Former Emeralds Guitarist Mark McGuire Takes Us Hiking Above the Hollywood Hills

Mark McGuire

The following story is taken from the spring issue of our iPad magazine, which is now available via the App Store… 

Photos by Jake Michaels
Words by Jeff Weiss

First steps are difficult when you can’t find the right path. This predicament plagues Mark McGuire as he repeatedly attempts to locate our chosen meeting point: the grizzly bear statue at the western end of Los Feliz’s Griffith Park.

For roughly an hour, McGuire performs automotive triple axels around the 4,300-acre city park, driving past tunnels, zoos, and countless clusters of verdant oak trees, wild sage and manzanita. It’s a hypnotically sunny December afternoon in the former Emeralds guitarist’s new home of Los Angeles, and the city’s largest public space looms like an evergreen labyrinth.

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We’re trying to meet up for a hike and talk about his burgeoning solo career, the film scoring opportunities that spurred his relocation and the dissolution of Emeralds. But the lack of entrance signage makes things difficult. Should you be so inclined, you can extrapolate this as a metaphor about McGuire’s career to date.

Since the middle of the past decade, when McGuire, John Elliott and Steve Hauschildt formed Emeralds in Cleveland, the guitar virtuoso has amassed one of the most daunting catalogs in modern avant-garde music. Between 2006 and their 2013 break-up, Emeralds dropped more than 40 LPs, 7-inches and self-released cassettes full of gorgeous drones, inspired by free jazz, noise, prog, Teutonic ’70s space rock and minimalism.

McGuire’s solo catalog sprawls equally: liminal guitar experiments recorded in the dead of night, analog tapes spliced and looped, VHS musical collages, even a tender Christmas record. There’s also Bone Thugs N’ Harmony & Mark McGuire, where the kid from the west suburbs of Cleveland riffed over tracks from the barbershop-gangsta rap icons eternally bound to East 99th Street and St. Claire Avenue.

His Dead Oceans debut, the recently released Along the Way, may be his most accessible entry point, elliptically corkscrewing its way toward transcendence. It’s psychedelia without lysergic gibberish or Wah-Wah pedal wankery. A talkbox threnody croaks at funk god Roger Troutman. There are Alice Coltrane–like meditations of Turiya (pure consciousness). It’s the hero’s journey in album form: cinematic, expansive and searching for the miraculous among the quotidian. The lagniappe is 20 pages of liner notes that are part thank-yous, part spiritual quest inspired by Joseph Campbell, Carl Jung and mid-century philosophical guru Manly P. Hall.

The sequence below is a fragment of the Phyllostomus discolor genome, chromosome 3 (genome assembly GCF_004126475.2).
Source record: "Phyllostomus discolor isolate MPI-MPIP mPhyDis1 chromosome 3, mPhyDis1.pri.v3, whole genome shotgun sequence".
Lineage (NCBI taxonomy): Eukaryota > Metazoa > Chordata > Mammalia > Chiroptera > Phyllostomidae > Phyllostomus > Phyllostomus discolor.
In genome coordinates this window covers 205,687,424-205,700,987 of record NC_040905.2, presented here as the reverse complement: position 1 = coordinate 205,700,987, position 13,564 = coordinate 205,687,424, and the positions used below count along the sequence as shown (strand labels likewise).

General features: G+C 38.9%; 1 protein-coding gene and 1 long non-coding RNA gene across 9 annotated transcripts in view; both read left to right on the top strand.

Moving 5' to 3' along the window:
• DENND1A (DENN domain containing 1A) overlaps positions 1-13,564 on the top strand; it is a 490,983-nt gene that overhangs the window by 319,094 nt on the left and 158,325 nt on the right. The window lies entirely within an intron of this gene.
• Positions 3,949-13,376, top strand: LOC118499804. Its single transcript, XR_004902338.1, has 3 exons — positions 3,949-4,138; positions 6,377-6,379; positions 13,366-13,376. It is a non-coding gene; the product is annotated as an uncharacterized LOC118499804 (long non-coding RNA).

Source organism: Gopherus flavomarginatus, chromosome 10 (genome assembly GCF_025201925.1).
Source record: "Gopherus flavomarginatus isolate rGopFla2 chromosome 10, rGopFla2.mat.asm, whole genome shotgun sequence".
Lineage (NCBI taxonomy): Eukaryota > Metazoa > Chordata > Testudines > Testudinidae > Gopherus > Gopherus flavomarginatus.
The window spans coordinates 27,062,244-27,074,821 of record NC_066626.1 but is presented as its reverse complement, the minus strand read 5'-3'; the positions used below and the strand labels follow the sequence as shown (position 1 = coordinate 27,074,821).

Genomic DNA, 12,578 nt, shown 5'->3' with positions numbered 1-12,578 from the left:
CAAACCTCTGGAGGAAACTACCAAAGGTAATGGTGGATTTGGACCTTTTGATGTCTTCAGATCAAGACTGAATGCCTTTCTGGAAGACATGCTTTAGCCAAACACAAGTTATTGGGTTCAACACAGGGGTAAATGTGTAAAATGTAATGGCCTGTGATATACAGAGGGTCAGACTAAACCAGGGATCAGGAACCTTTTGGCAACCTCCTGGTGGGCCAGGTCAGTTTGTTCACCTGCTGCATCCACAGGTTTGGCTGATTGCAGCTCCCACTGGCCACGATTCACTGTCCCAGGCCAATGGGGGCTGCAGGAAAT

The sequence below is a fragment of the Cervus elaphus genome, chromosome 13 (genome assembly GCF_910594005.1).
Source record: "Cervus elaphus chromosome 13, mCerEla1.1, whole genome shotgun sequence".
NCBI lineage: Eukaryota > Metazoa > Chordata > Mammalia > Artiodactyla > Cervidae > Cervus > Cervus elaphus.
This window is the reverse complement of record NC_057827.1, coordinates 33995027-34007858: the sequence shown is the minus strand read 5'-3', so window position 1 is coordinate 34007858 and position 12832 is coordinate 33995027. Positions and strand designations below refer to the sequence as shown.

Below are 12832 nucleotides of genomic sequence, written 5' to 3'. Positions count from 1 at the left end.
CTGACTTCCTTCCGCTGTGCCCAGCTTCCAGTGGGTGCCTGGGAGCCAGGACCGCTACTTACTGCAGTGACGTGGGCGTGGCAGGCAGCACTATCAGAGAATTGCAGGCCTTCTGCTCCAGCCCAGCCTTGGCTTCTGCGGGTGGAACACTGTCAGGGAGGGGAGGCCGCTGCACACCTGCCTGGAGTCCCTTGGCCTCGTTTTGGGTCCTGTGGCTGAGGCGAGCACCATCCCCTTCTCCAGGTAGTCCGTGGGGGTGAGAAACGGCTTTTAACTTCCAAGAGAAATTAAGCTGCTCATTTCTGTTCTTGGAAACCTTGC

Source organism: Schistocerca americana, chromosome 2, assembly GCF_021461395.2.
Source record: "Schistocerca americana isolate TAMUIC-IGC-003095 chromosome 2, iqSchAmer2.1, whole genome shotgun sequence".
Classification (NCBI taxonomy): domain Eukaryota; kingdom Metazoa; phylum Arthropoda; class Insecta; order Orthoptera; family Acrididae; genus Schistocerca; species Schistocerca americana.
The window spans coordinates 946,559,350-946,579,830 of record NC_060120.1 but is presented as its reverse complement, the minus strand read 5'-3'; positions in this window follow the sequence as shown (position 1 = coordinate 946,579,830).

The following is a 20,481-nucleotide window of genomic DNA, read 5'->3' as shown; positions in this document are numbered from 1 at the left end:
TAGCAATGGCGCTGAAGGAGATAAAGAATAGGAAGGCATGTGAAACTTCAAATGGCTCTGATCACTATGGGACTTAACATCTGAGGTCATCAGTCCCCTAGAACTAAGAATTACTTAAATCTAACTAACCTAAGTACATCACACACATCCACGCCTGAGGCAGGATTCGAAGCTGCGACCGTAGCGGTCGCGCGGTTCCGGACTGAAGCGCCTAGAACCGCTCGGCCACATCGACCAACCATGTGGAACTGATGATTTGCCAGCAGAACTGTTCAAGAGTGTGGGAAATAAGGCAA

“Everything is interrelated,” says the 26-year-old shortly after discovering the bronze bear bust. “I’ve been studying psychiatry, science and comparative religion—the similarities between Buddhism and Hinduism—basically probing different areas for specific truths to try to figure out what’s going on around me.”

Mark McGuire

The hike is underway. Dust trails. Perpetual bloom. Birds. There are gawking fanny-packed foreign tourists, nuclear families and Hollywood trail girls in yoga pants. Most are Instagramming preposterously beautiful skylines to taunt those in colder climates. McGuire does nothing of the sort. The copper-haired multi-instrumentalist is more apt to be holed up in a library studying theosophy than glugging away on social media. His pale complexion is still beholden to Cleveland and Portland, the city he lived in from 2011 until this past summer.

Like many before him, the film industry lured McGuire to LA. The Afghan Whigs’ Greg Dulli passed McGuire’s work to a music supervisor, who invited him to record demos for the score to Get a Job—“a comedy,” according to IMDB, centered on “a recent college graduate, his friends and their attempts to secure employment.” Stars include Bryan Cranston, Alison Brie and Anna Kendrick. As of press time, no release date has been set.

“It was really fun,” explains McGuire. “I’d have to watch cues of Bryan Cranston, and he can do anything. He’s hilarious, and you realize what makes a good actor. I originally recorded stuff similar to my solo music. It worked well for certain parts, but they said it kind of made the movie not funny. So I came out and did a week of comedy demos that fit better.”